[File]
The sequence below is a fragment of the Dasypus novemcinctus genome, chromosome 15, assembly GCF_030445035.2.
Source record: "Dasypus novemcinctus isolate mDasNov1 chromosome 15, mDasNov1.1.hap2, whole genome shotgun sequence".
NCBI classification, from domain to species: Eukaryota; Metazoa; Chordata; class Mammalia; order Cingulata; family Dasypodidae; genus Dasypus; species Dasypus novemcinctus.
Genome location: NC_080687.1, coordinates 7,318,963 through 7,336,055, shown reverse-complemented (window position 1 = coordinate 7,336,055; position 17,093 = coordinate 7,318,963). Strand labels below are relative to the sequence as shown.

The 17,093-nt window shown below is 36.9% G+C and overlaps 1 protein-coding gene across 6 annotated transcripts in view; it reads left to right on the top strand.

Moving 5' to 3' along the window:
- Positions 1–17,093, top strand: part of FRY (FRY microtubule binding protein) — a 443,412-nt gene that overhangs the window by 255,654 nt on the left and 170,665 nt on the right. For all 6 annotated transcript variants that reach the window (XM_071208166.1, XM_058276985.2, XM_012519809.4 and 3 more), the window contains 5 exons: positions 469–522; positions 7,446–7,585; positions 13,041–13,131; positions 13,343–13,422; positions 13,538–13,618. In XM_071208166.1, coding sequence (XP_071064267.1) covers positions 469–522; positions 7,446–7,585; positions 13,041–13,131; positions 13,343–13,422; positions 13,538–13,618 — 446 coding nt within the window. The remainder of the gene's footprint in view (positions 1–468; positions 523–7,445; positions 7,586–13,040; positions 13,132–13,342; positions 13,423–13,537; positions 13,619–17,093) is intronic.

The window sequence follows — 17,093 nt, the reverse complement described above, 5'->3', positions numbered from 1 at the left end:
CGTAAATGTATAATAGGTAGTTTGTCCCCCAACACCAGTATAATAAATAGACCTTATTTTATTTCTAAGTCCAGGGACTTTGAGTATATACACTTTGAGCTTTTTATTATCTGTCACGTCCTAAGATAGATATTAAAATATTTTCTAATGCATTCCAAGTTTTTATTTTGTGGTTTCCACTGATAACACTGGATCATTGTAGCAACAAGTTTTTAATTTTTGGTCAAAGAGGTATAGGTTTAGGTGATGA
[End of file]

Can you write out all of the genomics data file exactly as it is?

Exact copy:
The sequence below is a fragment of the Dasypus novemcinctus genome, chromosome 15, assembly GCF_030445035.2.
Source record: "Dasypus novemcinctus isolate mDasNov1 chromosome 15, mDasNov1.1.hap2, whole genome shotgun sequence".
NCBI classification, from domain to species: Eukaryota; Metazoa; Chordata; class Mammalia; order Cingulata; family Dasypodidae; genus Dasypus; species Dasypus novemcinctus.
Genome location: NC_080687.1, coordinates 7,318,963 through 7,336,055, shown reverse-complemented (window position 1 = coordinate 7,336,055; position 17,093 = coordinate 7,318,963). Strand labels below are relative to the sequence as shown.

The 17,093-nt window shown below is 36.9% G+C and overlaps 1 protein-coding gene across 6 annotated transcripts in view; it reads left to right on the top strand.

Moving 5' to 3' along the window:
- Positions 1–17,093, top strand: part of FRY (FRY microtubule binding protein) — a 443,412-nt gene that overhangs the window by 255,654 nt on the left and 170,665 nt on the right. For all 6 annotated transcript variants that reach the window (XM_071208166.1, XM_058276985.2, XM_012519809.4 and 3 more), the window contains 5 exons: positions 469–522; positions 7,446–7,585; positions 13,041–13,131; positions 13,343–13,422; positions 13,538–13,618. In XM_071208166.1, coding sequence (XP_071064267.1) covers positions 469–522; positions 7,446–7,585; positions 13,041–13,131; positions 13,343–13,422; positions 13,538–13,618 — 446 coding nt within the window. The remainder of the gene's footprint in view (positions 1–468; positions 523–7,445; positions 7,586–13,040; positions 13,132–13,342; positions 13,423–13,537; positions 13,619–17,093) is intronic.

The window sequence follows — 17,093 nt, the reverse complement described above, 5'->3', positions numbered from 1 at the left end:
CGTAAATGTATAATAGGTAGTTTGTCCCCCAACACCAGTATAATAAATAGACCTTATTTTATTTCTAAGTCCAGGGACTTTGAGTATATACACTTTGAGCTTTTTATTATCTGTCACGTCCTAAGATAGATATTAAAATATTTTCTAATGCATTCCAAGTTTTTATTTTGTGGTTTCCACTGATAACACTGGATCATTGTAGCAACAAGTTTTTAATTTTTGGTCAAAGAGGTATAGGTTTAGGTGATGA